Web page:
Marylebone – strange name whose pronunciation has been under scrutiny for many years, but where did the name come from? It comes from the name of the Old Tyburn church which was pulled down and relocated in 1400 to what is now known as Marylebone High Street. The church was re-named St Marys and the areas soon became known as St Mary’s on the Bourne (“bourne” meaning small river or stream), then St Mary-la-Bourne, then St Marylebone. So it is basically translated to “the church on the river”. Several spellings have included Mary-le-burn, Mariburn, Mary-la-bonne and my favourite – Marrowbone!
Nowadays Marylebone is characterised by major streets such as Baker, Wimpole, Marylebone High & Harley, and is regarded as one of London’s most salubrious areas. On buzzy Marylebone High Street and close by you will find a plethora of fabulous boutiques including hair salons, clothes shops including charity shops which are a must for anyone searching second hand designer gear! Restaurants and watering holes, and talking of Marrowbone, even the best butcher in London – the Ginger Pig has a branch here. Being payday for many of us, you could venture this way this weekend! Over the years the area has drawn in all sorts of folk such as Charles Dickens, the actress Vivien Leigh, the Cambridge spies Anthony Blunt and Guy Burgess and many more so keep your eyes open for those little blue plaques!
As well as all the above you will also find a delightful 1 bedroom property that has just come on to the market with us at Davis Brown Estate Agents. It’s at Melcombe Regis Court, so if this area appeals do pop in to us at 1 Margaret St in Fitzrovia and we will happily introduce you to the flat!
Following on from our Markets of London theme, Billingsgate market is one of a kind. You will never have experienced anything quite like it (unless you work on a trading floor in the City – then you might feel quite at home here.). By the time we mere mortals arrive at work the fun and games at Billingsgate will all be over, it’s an early start here at 4am and is done and dusted by 9.30am – but the earlier you get there the better.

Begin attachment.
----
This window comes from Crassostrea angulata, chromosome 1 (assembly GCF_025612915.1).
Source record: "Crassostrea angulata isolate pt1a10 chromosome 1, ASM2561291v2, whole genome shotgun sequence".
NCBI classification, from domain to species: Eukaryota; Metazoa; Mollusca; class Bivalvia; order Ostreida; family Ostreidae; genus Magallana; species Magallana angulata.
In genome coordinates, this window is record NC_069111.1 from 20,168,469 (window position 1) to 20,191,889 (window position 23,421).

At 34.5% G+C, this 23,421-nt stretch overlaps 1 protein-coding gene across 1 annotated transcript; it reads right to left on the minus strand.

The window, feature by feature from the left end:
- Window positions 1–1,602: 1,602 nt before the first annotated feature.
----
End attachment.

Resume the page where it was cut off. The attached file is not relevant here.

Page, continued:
It’s the UK’s largest fish market, based in Poplar E14 and set within 13 acres; it covers 2 floors, with 98 stands and 30 shops including cafes, an ice making plant and freezers and other culinary paraphernalia. It’s policed by market Constables appointed by the Superintendent – this market means business! It’s not just open to traders, restaurateurs and the like, the public are welcome too if you don’t mind the early start and its open Tuesdays to Saturdays.
25,000 tonnes of fish are sold here each year and surprisingly 40% of the fish is imported from abroad. You can buy fresh or frozen fish, and many live crustaceans too – not for the faint hearted. Billingsgate offers a seafood training course so for those of you who feel inspired by your visit can learn how to prepare and cook delicious, nutritious meals.
Being Estate Agents in this magnificent city we are always interested in anywhere that has an historical background – and Billingsgate isn’t short of that! Before it moved to its current home in 1982, Byllynsgate (as it was originally known) was situated in the City of London and was a general market for corn, coal, iron, wine, salt and fish and it wasn’t until the 16th century that it sold fish exclusively. The original site is now known as Old Billingsgate Market and remains a major London landmark and a notable Grade II listed building. If I’ve piqued your interest and you fancy making the trip to Poplar, make sure you have £2 in change for the car park and be sure to don your wellies!
One of my most favourite things about London is its markets; it’s easy to while away hours and hours on a weekend rummaging around stalls, finding yourself a bargain, or simply sitting al fresco at a café watching the world go by. This time of the year – when the days start to elongate and Spring is just around the corner is prime time to visit. The diversity of our London markets means there is something for everybody, but my favourite has to be Portobello Road – which translates from Italian as “Beautiful Road”. It’s nestled in one of the trendiest areas of London –Notting Hill, it’s a hotspot for tourist and visitors flock from all over the world.
Although it is predominantly known as an antiques market with over 1000 dealers, Portobello is open to everyone, you can buy yourself a kilo of oranges as well as a vintage Rolex watch. It is loosely split into 5 sections: clothing, household essentials, fruit and veg and the largest part – antiques and it stretches over a few different roads. There are plenty of pubs along the route to quench your thirst, and sate your hunger, you could even try their very own Portobello Gin, distilled locally!